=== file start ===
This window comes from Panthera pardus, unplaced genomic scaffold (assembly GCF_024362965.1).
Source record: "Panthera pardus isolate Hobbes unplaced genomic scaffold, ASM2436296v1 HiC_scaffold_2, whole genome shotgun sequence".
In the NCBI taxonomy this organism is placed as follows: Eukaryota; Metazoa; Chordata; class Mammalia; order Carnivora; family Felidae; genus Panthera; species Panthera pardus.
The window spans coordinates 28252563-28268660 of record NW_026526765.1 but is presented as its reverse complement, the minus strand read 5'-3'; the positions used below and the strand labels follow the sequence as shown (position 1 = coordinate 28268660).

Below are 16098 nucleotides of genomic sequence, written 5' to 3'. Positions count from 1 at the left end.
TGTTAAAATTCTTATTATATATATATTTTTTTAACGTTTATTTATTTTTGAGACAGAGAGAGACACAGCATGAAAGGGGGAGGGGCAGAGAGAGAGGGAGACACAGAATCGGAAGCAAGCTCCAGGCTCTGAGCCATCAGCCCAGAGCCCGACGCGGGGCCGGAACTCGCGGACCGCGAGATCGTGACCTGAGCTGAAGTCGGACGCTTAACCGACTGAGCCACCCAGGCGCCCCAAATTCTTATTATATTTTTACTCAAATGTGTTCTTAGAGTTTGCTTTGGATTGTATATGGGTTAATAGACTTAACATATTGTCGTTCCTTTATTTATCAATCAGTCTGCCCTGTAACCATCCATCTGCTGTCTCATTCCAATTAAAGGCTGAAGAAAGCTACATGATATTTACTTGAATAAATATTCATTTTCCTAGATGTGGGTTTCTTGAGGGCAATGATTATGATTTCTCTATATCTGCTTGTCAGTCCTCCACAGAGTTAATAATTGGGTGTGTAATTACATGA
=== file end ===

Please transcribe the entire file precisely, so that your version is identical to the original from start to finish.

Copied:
This window comes from Panthera pardus, unplaced genomic scaffold (assembly GCF_024362965.1).
Source record: "Panthera pardus isolate Hobbes unplaced genomic scaffold, ASM2436296v1 HiC_scaffold_2, whole genome shotgun sequence".
In the NCBI taxonomy this organism is placed as follows: Eukaryota; Metazoa; Chordata; class Mammalia; order Carnivora; family Felidae; genus Panthera; species Panthera pardus.
The window spans coordinates 28252563-28268660 of record NW_026526765.1 but is presented as its reverse complement, the minus strand read 5'-3'; the positions used below and the strand labels follow the sequence as shown (position 1 = coordinate 28268660).

Below are 16098 nucleotides of genomic sequence, written 5' to 3'. Positions count from 1 at the left end.
TGTTAAAATTCTTATTATATATATATTTTTTTAACGTTTATTTATTTTTGAGACAGAGAGAGACACAGCATGAAAGGGGGAGGGGCAGAGAGAGAGGGAGACACAGAATCGGAAGCAAGCTCCAGGCTCTGAGCCATCAGCCCAGAGCCCGACGCGGGGCCGGAACTCGCGGACCGCGAGATCGTGACCTGAGCTGAAGTCGGACGCTTAACCGACTGAGCCACCCAGGCGCCCCAAATTCTTATTATATTTTTACTCAAATGTGTTCTTAGAGTTTGCTTTGGATTGTATATGGGTTAATAGACTTAACATATTGTCGTTCCTTTATTTATCAATCAGTCTGCCCTGTAACCATCCATCTGCTGTCTCATTCCAATTAAAGGCTGAAGAAAGCTACATGATATTTACTTGAATAAATATTCATTTTCCTAGATGTGGGTTTCTTGAGGGCAATGATTATGATTTCTCTATATCTGCTTGTCAGTCCTCCACAGAGTTAATAATTGGGTGTGTAATTACATGA